A comparison of malaria prevalence, control and management strategies in irrigated and non-irrigated areas in eastern Kenya
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Muriuki, J.M., Kitala, P., Muchemi, G., Njeru, I., Karanja, J. and Bett, B. 2016. A comparison of malaria prevalence, control and management strategies in irrigated and non-irrigated areas in eastern Kenya. Malaria Journal 15: 402.
Permanent link to cite or share this item: http://hdl.handle.net/10568/76507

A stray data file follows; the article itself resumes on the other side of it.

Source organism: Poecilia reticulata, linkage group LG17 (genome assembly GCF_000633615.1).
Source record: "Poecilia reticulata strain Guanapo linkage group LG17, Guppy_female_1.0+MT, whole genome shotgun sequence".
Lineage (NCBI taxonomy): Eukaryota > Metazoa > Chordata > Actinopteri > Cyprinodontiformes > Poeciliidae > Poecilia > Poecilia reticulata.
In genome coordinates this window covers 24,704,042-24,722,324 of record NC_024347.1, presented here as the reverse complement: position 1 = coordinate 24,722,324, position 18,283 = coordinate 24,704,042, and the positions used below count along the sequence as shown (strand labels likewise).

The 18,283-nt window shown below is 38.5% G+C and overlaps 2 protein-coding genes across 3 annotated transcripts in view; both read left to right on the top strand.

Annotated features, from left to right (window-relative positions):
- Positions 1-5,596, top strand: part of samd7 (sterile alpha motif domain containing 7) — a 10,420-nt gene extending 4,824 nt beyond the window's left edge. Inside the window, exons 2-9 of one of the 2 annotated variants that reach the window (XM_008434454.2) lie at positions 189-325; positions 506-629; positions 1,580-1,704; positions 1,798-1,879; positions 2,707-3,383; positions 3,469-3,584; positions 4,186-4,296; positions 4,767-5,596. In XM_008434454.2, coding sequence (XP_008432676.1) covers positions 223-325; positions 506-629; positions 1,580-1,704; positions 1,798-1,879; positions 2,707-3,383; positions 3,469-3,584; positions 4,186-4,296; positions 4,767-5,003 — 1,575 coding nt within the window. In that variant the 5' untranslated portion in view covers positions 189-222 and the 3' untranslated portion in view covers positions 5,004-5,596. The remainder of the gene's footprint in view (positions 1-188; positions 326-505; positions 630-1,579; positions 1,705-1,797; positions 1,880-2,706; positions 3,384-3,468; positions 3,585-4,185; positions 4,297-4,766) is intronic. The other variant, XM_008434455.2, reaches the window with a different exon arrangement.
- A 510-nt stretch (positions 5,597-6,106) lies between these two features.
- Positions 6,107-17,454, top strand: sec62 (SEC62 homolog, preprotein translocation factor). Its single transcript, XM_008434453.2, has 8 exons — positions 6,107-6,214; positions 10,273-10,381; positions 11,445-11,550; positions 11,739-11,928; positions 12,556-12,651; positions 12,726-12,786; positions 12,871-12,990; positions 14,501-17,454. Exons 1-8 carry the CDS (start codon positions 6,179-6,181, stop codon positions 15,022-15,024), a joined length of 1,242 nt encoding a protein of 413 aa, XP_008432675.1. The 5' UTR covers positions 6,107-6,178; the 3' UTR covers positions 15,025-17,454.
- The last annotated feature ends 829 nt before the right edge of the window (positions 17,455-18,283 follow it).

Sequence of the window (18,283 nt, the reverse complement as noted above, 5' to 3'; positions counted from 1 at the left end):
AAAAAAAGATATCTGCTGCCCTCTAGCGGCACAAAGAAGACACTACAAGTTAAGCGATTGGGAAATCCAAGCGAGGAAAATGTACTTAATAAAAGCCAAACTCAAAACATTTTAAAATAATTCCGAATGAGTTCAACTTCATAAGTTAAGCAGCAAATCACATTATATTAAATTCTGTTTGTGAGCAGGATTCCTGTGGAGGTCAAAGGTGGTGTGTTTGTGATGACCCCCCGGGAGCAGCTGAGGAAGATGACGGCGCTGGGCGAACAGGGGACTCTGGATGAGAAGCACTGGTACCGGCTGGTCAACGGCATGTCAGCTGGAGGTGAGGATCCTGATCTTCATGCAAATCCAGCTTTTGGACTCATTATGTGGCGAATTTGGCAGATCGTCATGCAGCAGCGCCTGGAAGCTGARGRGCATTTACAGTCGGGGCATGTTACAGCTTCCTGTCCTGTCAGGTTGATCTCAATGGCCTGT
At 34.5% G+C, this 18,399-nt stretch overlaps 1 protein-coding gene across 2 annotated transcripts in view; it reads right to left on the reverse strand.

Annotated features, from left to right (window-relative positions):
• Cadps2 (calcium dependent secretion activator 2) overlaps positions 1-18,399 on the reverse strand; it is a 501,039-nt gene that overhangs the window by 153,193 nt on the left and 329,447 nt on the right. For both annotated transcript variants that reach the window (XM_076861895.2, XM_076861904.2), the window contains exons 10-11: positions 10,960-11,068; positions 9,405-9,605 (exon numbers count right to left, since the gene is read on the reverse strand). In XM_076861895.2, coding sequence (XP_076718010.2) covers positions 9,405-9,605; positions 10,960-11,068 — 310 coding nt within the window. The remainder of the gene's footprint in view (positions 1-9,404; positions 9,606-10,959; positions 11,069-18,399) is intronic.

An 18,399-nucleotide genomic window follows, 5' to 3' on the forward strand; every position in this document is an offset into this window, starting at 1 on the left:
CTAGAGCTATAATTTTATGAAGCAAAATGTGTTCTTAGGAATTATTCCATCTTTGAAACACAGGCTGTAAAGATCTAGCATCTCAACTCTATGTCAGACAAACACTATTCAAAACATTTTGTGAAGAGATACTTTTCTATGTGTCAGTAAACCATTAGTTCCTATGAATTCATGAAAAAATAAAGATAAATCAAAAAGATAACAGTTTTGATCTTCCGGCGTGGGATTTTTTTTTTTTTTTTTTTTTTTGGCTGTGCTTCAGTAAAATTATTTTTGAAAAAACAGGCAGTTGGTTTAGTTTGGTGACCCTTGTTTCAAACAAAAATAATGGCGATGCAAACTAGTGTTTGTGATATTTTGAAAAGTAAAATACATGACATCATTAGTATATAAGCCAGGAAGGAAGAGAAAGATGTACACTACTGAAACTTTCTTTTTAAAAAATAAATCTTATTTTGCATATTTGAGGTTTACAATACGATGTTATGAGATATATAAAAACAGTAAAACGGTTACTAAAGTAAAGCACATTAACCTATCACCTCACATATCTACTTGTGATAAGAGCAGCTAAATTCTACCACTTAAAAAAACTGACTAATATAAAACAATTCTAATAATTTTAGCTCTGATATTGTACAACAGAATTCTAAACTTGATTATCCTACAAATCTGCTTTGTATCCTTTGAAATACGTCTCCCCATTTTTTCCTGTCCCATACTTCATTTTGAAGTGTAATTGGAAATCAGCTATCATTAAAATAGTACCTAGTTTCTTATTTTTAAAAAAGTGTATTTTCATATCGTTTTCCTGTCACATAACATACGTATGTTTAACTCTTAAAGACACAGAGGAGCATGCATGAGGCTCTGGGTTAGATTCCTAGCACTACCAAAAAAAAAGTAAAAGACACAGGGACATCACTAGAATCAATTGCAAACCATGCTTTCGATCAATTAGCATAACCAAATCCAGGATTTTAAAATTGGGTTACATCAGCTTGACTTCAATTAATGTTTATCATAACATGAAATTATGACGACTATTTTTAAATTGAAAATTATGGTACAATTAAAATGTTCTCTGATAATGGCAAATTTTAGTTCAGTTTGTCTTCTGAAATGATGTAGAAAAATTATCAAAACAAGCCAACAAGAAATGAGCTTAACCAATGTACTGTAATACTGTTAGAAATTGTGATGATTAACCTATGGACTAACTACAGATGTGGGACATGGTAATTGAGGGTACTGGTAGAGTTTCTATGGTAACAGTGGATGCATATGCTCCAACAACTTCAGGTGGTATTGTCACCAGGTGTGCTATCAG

Background This study was conducted in Bura irrigation scheme in Tana River County and the pastoral area in Ijara, Garissa County in the eastern Kenya to establish the knowledge, attitude and practices on malaria transmission, control and management, and determine malaria prevalence and the associated risk factors. Methods A cross sectional survey design that involved 493 randomly selected people from 334 households was used between November and December 2013. All the randomly selected people were screened for malaria parasites using rapid diagnostic test (RDT)—Carestart™ malaria HRP2 (pf) kit. A questionnaire was administered to determine potential risk factors and perceptions on malaria exposure within a period of 2 months prior to the survey. Two logistic regression models were fitted to the data; one used the RDT results while the other used data from the questionnaire survey. Results Using RDT, the prevalence of malaria was 4.68 % (95 % CI: 1.48–7.88 %) and 0.31 % (−0.30 to 0.92 %) in irrigated and non-irrigated areas, respectively. From the questionnaires, 14.62 % (9.27–19.97 %) and 23.91 % (19.23–28.60 %) of the participants perceived to have had malaria in the irrigated and pastoral areas, respectively. The main malaria control measure was the use of bed nets: average of three nets per household in Bura irrigation scheme and one in Ijara. Artemether–lumefantrine was the main drug of choice mainly in the irrigated area while sulfadoxine–pyrimethamine was likely to be used in the non-irrigated area. Households located >5 km from the nearest health facility had higher prevalence of Plasmodium infection than those located ≤5 km. Conclusion The residents of Bura irrigation scheme were more likely to be infected compared to those living in the non-irrigated area of Ijara. However, those in the non-irrigated area were more likely to be treated or use over-the-counter medication for perceived malaria illnesses compared to those in the irrigated area. There is a need, therefore, to formulate effective ways of managing malaria especially in irrigated areas and build capacity on differential diagnosis for malaria, especially in the pastoral areas.